The mad, musical theater spectacle of ‘The Bacchae’

The mad, musical theater spectacle of ‘The Bacchae’

April 12, 2019

Thebes has been overrun. Their king, Pentheus, has defied Dionysus, mocking his deity and sacred rites. As his revenge, Dionysus drives the city-state mad.

The ancient Greek play by Euripides, “The Bacchae,” has been revived, retranslated and restaged for a contemporary audience. There are musical numbers, a plethora of red plastic balls, and an incredible underscoring drum performance.

“The Bacchae” is an experience that does not bore—the songs sprinkled throughout make sure of that, the musical numbers a daring revision of the greek chorus of classical drama. Beyond that, it’s evident that a lot of time and expertise went into engineering this performance.

From the costume design—Dionysus’ (Rose Archer ’20 and Dan Souza ’19) shimmering skirts and the Theban guards’ Soviet-inspired wardrobe—to the stage’s architecture—a gray stone wall with three empty doorways that curves toward you like a möbius strip—the entire show feels cohesive and effectively orchestrated.  

Dionysus is played by two actors, Archer and Souza, who frolic around the stage, trading off lines and climbing up onto the wall as they speak to their followers, the Bacchae, a chorus of obedient revelers wearing simple tunics and flowery coronets.

Dionysus is out to prove his godhood. We’re told the story of his origins: his mother Semele was murdered by jealous Hera while she was pregnant, the baby saved by Zeus who sews him up into his thigh. But his mortal family, grandfather Kadmos (Alex Jacobs [THA]), aunt Agave (Rachel Greene ’20), and nephew Pentheus (Ben Astrachan ’19), find it blasphemous. “I’ll prove to him and all of Thebes that I am a god,” Dionysus proclaims.  

The god of wine and revelry, made mortal, arrives in the city-state with his entourage, but the king Pentheus, wary of the mad merrymaking, soon throws him in prison. “This bacchic disease is spreading like wildfire,” Pentheus says.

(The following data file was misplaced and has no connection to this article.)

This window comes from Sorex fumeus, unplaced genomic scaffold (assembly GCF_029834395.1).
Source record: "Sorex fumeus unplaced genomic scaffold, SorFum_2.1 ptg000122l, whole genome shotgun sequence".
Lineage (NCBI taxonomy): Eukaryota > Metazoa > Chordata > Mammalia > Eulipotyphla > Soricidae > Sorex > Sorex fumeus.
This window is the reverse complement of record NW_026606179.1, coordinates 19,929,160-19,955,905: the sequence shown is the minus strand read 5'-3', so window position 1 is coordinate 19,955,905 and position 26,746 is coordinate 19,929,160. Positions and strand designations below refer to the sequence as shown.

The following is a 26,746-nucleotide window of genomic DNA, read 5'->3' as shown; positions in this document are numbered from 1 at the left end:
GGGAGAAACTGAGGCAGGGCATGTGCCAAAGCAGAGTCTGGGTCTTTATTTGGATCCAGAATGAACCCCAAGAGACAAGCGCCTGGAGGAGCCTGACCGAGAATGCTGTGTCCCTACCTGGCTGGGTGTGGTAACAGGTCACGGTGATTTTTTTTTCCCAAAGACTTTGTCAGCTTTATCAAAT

Astrachan’s Pentheus is an arrogant dictator. He wears a leather jacket and is flanked by two soldiers in Soviet-era military garb. Like in many classical tragedies, it’s his hubris that ultimately leads to a grisly downfall as Dionysus’s wreaks his revenge.

It’s Pentheus’ inept attempt to save his city that dooms it, though not all are as afraid of the bacchic menace. Kadmos, Dionysus’ and Pentheus’s mortal grandfather, and Tiresias (Norma Stobbe ’20) are ready to embrace the revels. Stobbe’s Tiresias, wearing sunglasses and wreathed in a crimson crown, staggers about the stage in front of Pentheus, drunkenly attempting to persuade him to embrace Dionysian living. It doesn’t work, and we never see Tiresias again.

In its execution, the play is successful. Director (and theater department chair) Prof. Dmitry Troyanovsky (THA) makes dynamic use of the stage. The actors play their parts with gusto—pulling off musical numbers that could have seemed jarring or tacky. Archer and Souza play Dionysus like two snakes that have been stepped on, circling their prey. It is well-paced, almost never dragging through its hour-and-change running time. It takes risks, too, that pay off: In particular, there’s a giant glass cube full of red balls that drops during the second half, a bold artistic device that conveys the grotesque violence that occurs between a band of Theban women led by Agave and her son, as well as the frenzied revelry that consumes the city entirely.

But the last 10 minutes are lacking. It’s difficult to empathize with Agave and Kadmos over the death of Pentheus, when enough time hasn’t been spent establishing their characters. The ending feels unearned. It lacks the dramatic weight it’s supposed to—which I can only attribute to the fact that we don’t care or know enough to feel sorry with Agave about her son. Her son, a fascist misogynist, doesn’t inspire much pity either, even though he gets torn to pieces. And it doesn’t seem right to root for Dionysus, who is rather unsympathetic in what he accomplishes. The events happen, and then it ends. There’s no catharsis, only an admonishment from the entire production to “take this story today.”

What’s lacking, however, isn’t noticeable in the moment: You’re too enchanted by the bacchic revelers rollicking around in their red balls, the yellowish smokescreen enveloping the stage, Dionysus eating grapes with a devilish grin, fruit juice dripping from Souza’s mouth and the entire mad spectacle inflamed by an intensifying drum beat.

The spectacle might be enough. The questions can be asked later.  

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